The Sustainable Development Goals matter. They provide the international community with clear guidelines about how we – all of humanity – can achieve a fair and carbon-free future. Since they were signed, they have come under attack, and so reaffirming their significance seems more important than ever.
In September 2015, the United Nations General Assembly met in New York. The organisation was celebrating its 70th birthday and marked the occasion by deciding upon new global sustainable development goals.
The UN signed a resolution entitled ‘Transforming Our World: the 2030 Agenda for Sustainable Development.’ The agenda was designed as a plan of action that centred on people, the planet, prosperity, peace and partnership. The agenda 2030 asserts that:
“We are determined to end poverty and hunger… we are determined to protect the planet from degradation… we are determined to ensure that all human beings can enjoy prosperous and fulfilling lives…we are determined to foster peaceful, just and inclusive societies which are free from fear and violence. There can be no sustainable development without peace and no peace without sustainable development.”
“We are determined to mobilize the means required to implement this Agenda through a revitalised Global Partnership for Sustainable Development.”
At the heart of this global partnership, are the Sustainable Development Goals. They are an ‘urgent call to action by all countries – developed and developing – in a global partnership.’ The sustainable development goals sit in a long history of multinational intervention, much of which has been covered previously on this blog. 2015 however was a particular landmark year, with both Agenda 2030 and the convening of the Paris Agreement on Climate Change.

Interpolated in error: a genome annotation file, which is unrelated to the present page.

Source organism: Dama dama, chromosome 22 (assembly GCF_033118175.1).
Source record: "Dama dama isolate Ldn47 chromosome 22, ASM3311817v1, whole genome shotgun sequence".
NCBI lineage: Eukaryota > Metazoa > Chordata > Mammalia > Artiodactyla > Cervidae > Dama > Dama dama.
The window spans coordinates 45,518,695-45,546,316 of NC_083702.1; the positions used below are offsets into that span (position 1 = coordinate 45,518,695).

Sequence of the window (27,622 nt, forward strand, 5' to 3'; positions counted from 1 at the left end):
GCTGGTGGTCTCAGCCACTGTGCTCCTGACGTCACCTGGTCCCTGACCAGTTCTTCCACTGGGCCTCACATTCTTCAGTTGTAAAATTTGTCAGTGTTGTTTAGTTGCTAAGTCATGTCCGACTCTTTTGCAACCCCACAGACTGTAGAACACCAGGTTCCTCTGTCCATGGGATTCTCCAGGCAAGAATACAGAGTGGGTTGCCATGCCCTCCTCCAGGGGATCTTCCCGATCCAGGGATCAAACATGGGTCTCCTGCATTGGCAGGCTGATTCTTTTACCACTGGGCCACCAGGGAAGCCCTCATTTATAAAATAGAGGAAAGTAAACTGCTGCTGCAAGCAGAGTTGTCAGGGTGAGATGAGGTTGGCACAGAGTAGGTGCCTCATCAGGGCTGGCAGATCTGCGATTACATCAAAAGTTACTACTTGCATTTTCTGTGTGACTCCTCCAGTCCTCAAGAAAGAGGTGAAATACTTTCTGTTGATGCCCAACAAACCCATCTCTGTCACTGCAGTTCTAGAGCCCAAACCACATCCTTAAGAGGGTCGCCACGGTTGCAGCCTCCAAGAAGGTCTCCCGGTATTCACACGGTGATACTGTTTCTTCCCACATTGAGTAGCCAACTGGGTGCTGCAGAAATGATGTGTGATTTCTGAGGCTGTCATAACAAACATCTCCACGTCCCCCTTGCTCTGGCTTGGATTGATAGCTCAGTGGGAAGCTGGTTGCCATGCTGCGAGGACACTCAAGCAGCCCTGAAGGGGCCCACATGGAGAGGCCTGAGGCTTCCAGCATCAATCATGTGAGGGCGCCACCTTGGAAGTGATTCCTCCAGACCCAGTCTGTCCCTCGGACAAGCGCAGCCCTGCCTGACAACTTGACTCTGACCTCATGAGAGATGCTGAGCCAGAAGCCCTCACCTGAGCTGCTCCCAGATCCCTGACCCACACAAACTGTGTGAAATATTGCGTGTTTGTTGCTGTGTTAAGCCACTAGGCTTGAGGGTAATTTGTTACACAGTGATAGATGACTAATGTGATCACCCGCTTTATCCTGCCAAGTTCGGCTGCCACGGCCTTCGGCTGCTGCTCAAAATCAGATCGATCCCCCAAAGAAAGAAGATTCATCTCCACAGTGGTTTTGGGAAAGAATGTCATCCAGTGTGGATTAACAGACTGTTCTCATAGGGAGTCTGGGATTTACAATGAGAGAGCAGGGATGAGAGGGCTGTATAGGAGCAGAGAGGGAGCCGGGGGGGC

2015 was a high-watermark. A moment of clear international cooperation on key issues such as the need to align development with climate action.
The year that followed, however, was one of political rupture. In 2016 the United Kingdom voted to leave the European Union – a rejection of institutionally-meditated internationalism (‘Take Back Control’)– and Donald Trump was elected President of the United States on a divisive platform of ‘America First.’ And then in 2018, Jair Bolsonaro was elected on a similar platform in Brazil.
In this article, we shall discuss how governments are meeting the sustainable development goals, and how the climate politics of the last five years has changed, with specific reference to the U.S, Europe and Brazil.
But before addressing where these governments are in their attempts (or lack thereof) to meet the sustainable development goals, we should first address what exactly the sustainable development goals are.
There are 17 sustainable development goals:
As we can see, the sustainable development goals (the clue is in the name) places at their heart both sustainability in terms of the environment, and also equitable economic and societal development. The project of sustainable development is one of global scope; ‘for all’ is a phrase that crops up consistently amongst the 17 goals.